IDF 2011: Intel Presenter Complains Cooling is an "Afterthought" for Apple
September 14, 2011 6:26 PM
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We attended Intel's cooling presentation this morning.
Intel's engineer complains that Apple is more concerned about making its products pretty than fixing their overheating problems.
What can Intel do to stop companies like Apple from selling overheating designs? "Nothing", presenter says.
In the quick
notes category, we wanted to share a humorous exchange we had with an Intel Corp. (
) engineer. Joshua Linden-Levy is a "Mechanical Pathfinding Engineer" at Intel and delivered a terrific presentation on cooling in
, the Intel Atom platform
In the presentation Mr. Linden-Levy discussed how the target temperature for laptops was 58 Celsius, according to industry standards. Given the high temperatures
by various editions of Apple, Inc.'s (
) MacBook Pros, we wanted to ask him how Intel plans to keep its partners (like Apple) from violating the proposed thermal guidelines on
and its other product lines (Apple is unlikely to use
, but typically uses other Intel's mainstream notebook and desktop processor lines in its models).
During the Q&A session Mr. Linden-Levy acknowledged hearing about Apple's laptop thermal issues. What can Intel do prevent partners from committing such thermal botch jobs? "Nothing," says Mr. Linden-Levy, "[the manufacturer will] just get a bad reputation among consumers."
As we discussed the issue further he added, "Well as you know, with Apple their chief priority is always form and looks -- everything else, including cooling design is an afterthought."
We found the presenter's informed, earnest unscripted dialogue about one of his company's largest partners refreshing.
thermal problem-plagued MacBook Pro models
sell for almost twice the price of comparable hardware models from
ASUSTEK Computer Inc. (
). Of course ASUSTEK's laptops lack the special aluminum unibody -- but when that unibody can get
as hot as 100 degrees Celsius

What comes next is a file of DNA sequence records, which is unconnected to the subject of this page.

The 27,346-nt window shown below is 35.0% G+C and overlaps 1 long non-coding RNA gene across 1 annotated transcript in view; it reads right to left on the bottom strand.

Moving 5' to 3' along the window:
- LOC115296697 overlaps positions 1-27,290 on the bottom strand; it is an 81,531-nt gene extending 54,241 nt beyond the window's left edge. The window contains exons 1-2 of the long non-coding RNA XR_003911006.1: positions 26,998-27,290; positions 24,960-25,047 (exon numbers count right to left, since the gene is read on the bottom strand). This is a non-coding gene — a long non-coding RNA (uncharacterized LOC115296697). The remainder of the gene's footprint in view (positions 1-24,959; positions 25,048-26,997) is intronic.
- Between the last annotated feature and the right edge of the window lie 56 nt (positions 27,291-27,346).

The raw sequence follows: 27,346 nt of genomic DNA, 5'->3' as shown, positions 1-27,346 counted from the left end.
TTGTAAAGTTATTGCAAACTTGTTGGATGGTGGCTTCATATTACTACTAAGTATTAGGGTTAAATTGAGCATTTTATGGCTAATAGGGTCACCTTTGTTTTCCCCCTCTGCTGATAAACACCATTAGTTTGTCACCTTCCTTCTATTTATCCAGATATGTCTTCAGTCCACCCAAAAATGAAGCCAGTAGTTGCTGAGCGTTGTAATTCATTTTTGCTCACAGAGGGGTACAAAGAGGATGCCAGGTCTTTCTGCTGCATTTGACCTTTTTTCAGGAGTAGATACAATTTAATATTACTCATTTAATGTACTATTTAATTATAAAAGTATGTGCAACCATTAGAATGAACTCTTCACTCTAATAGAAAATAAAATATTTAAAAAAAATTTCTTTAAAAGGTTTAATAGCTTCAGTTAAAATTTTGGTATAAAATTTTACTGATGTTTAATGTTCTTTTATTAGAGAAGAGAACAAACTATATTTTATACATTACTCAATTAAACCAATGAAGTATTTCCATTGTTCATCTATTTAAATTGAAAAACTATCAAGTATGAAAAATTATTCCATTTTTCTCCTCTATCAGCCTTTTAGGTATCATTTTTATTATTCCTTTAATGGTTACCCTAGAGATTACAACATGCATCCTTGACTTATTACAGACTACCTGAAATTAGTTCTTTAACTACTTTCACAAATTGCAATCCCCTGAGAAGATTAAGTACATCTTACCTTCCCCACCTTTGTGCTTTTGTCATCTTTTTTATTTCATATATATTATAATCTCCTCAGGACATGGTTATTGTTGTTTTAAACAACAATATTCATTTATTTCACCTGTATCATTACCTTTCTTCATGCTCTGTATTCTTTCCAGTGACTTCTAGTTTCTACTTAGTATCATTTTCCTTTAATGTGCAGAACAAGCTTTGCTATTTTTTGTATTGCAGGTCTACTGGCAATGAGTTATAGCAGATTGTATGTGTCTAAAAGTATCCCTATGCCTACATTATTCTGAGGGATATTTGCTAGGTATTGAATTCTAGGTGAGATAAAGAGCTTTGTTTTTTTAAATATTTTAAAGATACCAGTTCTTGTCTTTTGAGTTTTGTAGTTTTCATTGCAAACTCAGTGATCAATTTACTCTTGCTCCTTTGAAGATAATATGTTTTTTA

, it's hardly a selling point.
To be fair, less pricey models from
Sony Corp. (
) and Dell, Inc. (
have suffered from similar issues [
]. Unlike these companies, though, Apple often refuses to recall or fully patch its faulty products.
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RE: Of course not
9/15/2011 1:13:46 PM
Blame it on user and third party software..
That's probably because the user is watching too much flash videos on youtube. It's Adobe Flash that's causing the cpu overheat..
Nothing wrong with Macbook as long as you visit html5 websites..
RE: Of course not
9/15/2011 4:16:53 PM
So it's Flash causing all these over heating CakBooks right? Even though on PC laptops it's bizarrely fine and does not overheat. Ever. How could this possibly be??
If a laptop overheats using ANY software it's a design flaw. Not debatable. All other WELL designed laptops do not overheat no matter what you run. And theres FAR more demanding stuff than Flash out there.
Also Flash's Stage Video which has been around since Flash 10.2 uses LESS CPU usage than HTML5 video. It's the best in class video performance. Also try running Apples own HTML5 demo's on a Macbook Air or iPad. 100% CPU usage on iPad and a frame rate lower than 10 FPS. Battery is drained in no time and heats the thing up. Yet a slower clocked Android phone can run the same stuff in Flash and hit 60 FPS. HTML5 is worser than Flash at many things. But being an Apple user i dont expect you to actually be educated with
"Nowadays, security guys break the Mac every single day. Every single day, they come out with a total exploit, your machine can be taken over totally. I dare anybody to do that once a month on the Windows machine." -- Bill Gates
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